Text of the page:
Too many critics still regard television as an inferior medium

The inclusion of 'Twin Peaks: The Return' on such lists is bizarre: it’s a TV series. Right?

Kyle MacLachlan and Laura Dern in 'Twin Peaks: The Return'. Photograph: Suzanne Tenner/Showtime

Kyle MacLachlan and Laura Dern in 'Twin Peaks: The Return'. Photograph: Suzanne Tenner/Showtime

 

The end-of-year lists are rolling in. I’m reading that an oxbow lake is among the New York Times’ favourite dance events of 2017. It seems that two cats in a bin are challenging for the Guardian’s most enjoyable novel.

Not really. Sight and Sound magazine has, however, voted David Lynch’s Twin Peaks: The Return as the second most admired film of 2017. That venerable publication, official organ of the British Film Institute, has long had an eccentric approach to its annual poll. The blurb tells us that “188 international critics and curators choose the five new releases that made the biggest impact on them in 2017”. Little attention is paid to release dates. Some contributors will vote on films they’ve seen at festivals. Others stick to movies theatrically exhibited in their home territories. Personal Shopper, screened at Cannes in 2016 but not released here until this March, came in at No 11 last year and at No 16 in the current poll. It’s mad, Ted.

Kyle MacLachlan in Twin Peaks: The Return. Photograph: Suzanne Tenner/Showtime
Kyle MacLachlan in 'Twin Peaks: The Return'. Photograph: Suzanne Tenner/Showtime

The inclusion of Twin Peaks: The Return is more controversial still. It’s a television series. Right? If it qualifies then why not Mindhunter or The Handmaid’s Tale or (a facetious stretch here) The Great British Bake Off? Ask Cahiers du Cinéma, the achingly pointy-headed French film journal, which actually named Twin Peaks as the best film of 2017.

True, the first episodes premiered at Cannes, but even that decision met with controversy. Thierry Fremaux, the artistic director, commented: “I don’t quite understand all the hype about the Twin Peaks series, but we at Cannes prize fidelity and generosity towards auteurs whom we value.”

That didn’t sound like a rigorous endorsement. Before the event started, smarting from criticism concerning the inclusion of Netflix movies unreleased in cinemas, the organisers declared that, in future, a film must commit to a theatrical release before being accepted into the Official Selection. The implication here is that a movie is something that appears in a cinema.

The Irishman cometh

In the current slippery climate that definition does seem a little restrictive. The Irish Times grudgingly included some exclusive Netflix releases in its 2017 Ticket Awards. You’ll find mention of Mudbound, The Meyerowitz Stories and Okja in some categories. With that streaming service offering budgets to compare (indeed exceed) those provided by the traditional studios, the finished product ends up – when viewed on your home screen – looking indistinguishable from a theatrical release. Martin Scorsese turned to Netflix when nobody else would finance his upcoming The Irishman. Expect that to be considered by many critics when voting in 12 months’ time.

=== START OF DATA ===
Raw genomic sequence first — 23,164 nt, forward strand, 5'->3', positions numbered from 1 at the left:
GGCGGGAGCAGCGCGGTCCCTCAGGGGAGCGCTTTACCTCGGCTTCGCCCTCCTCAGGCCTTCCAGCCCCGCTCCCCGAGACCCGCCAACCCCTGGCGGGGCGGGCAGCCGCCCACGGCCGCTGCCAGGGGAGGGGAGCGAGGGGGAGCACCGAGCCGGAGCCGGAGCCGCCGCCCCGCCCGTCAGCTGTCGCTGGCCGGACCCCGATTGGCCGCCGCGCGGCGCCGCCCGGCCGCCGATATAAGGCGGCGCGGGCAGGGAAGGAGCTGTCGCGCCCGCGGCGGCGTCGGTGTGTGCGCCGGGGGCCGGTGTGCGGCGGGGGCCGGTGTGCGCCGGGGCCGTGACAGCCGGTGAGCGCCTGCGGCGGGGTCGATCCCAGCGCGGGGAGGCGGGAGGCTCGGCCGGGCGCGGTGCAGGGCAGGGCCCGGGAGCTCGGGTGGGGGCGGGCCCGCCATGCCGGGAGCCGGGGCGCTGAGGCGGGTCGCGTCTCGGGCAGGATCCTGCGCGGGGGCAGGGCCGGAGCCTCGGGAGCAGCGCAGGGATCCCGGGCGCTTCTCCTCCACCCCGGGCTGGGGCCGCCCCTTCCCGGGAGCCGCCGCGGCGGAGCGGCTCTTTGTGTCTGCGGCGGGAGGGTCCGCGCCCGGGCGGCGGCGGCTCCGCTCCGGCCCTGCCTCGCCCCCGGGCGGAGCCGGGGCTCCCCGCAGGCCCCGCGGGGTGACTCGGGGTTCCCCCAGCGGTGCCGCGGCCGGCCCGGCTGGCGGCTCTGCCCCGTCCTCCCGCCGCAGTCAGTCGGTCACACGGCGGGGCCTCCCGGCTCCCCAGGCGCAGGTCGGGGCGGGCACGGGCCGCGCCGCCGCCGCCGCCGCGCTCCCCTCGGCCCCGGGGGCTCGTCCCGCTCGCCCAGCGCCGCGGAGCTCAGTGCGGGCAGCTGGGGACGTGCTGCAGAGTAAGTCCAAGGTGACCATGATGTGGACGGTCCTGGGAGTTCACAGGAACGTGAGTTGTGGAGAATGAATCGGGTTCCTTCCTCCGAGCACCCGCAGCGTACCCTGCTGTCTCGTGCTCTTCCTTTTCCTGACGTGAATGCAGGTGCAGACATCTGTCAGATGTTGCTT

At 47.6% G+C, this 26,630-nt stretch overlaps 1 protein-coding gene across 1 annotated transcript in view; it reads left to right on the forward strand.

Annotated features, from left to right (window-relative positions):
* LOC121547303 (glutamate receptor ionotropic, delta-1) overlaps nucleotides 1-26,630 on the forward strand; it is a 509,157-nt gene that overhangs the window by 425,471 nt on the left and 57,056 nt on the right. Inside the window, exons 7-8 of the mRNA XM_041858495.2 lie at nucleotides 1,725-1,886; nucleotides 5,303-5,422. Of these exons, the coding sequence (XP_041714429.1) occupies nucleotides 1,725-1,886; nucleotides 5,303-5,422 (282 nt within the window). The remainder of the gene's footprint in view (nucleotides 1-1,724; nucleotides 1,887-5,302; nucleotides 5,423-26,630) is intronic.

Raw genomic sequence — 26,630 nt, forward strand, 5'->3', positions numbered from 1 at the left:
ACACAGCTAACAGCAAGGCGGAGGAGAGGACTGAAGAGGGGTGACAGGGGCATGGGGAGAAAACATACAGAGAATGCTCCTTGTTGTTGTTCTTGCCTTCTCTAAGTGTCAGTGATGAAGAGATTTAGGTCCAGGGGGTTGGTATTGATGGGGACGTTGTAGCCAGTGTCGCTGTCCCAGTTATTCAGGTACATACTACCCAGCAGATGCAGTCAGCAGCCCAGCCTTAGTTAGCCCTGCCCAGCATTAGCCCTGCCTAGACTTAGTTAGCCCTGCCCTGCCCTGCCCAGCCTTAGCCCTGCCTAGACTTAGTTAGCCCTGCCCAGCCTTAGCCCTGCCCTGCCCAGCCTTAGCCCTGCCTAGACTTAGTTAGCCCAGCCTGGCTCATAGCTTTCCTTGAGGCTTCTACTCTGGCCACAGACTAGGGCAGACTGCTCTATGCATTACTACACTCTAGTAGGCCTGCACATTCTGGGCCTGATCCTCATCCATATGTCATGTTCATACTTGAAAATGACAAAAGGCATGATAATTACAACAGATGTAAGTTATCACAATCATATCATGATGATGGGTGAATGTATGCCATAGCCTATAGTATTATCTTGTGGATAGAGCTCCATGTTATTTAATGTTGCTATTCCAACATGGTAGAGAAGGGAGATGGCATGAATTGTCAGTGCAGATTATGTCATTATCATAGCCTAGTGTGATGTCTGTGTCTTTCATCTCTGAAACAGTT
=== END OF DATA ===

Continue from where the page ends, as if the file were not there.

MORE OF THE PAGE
Let’s redesignate bad theatrical releases as one-off television events

Episodic television is, surely, in a different category. A similar debate kicked up earlier this year when all 467 minutes of ESPN’s OJ: Made in America won the Oscar for best documentary feature. The excuse was that, having screened theatrically at Sundance and in some cinemas, it counted as a movie. Few people were convinced. A film is, surely, a single entity that the viewer can absorb in one digestible unit. The Academy of Motion Picture Arts and Sciences eventually accepted that logic and, in April, announced that multi-part documentaries would henceforth be barred from the competition.

Some critics have made the argument that, told in a continuous story with one creative force behind the tiller, Twin Peaks has the character of a film. Yet much the same could be said of The Wire or Breaking Bad. The television showrunner is now at least as powerful a creative force as the old-school auteur.

Combine harvester

Two interlocking truths are behind this surprising development. The first is to do with the affection and respect that David Lynch generates. If Barry Paycheck had written and directed Twin Peaks then – however well it turned out – few critics would be including it on their ballots alongside Get Out or Call Me By Your Name.

The second unavoidable conclusion is that too many critics still regard television as an inferior medium to motion pictures (which it obviously isn’t). There is a sense that, thanks to the seriousness of its intent and the breadth of its achievement, Twin Peaks: The Return has earned the right to compete with emanations of the superior discipline. Let’s work that rule in reverse. Let’s redesignate bad theatrical releases as one-off television events. No, that would just be silly.

David Lynch may well regard Twin Peaks as a film. Given his surreal tendencies, he may regard it as a combine harvester. But most pundits will feel like Dr Johnson when confronted with Bishop Berkeley’s argument for the non-existence of matter. Boswell explained: “I never shall forget the alacrity with which Johnson answered, striking his foot with mighty force against a large stone, till he rebounded from it, ‘I refute it thus.’”

We know a TV series when we see one. If in doubt, just kick it and see if your foot hurts.

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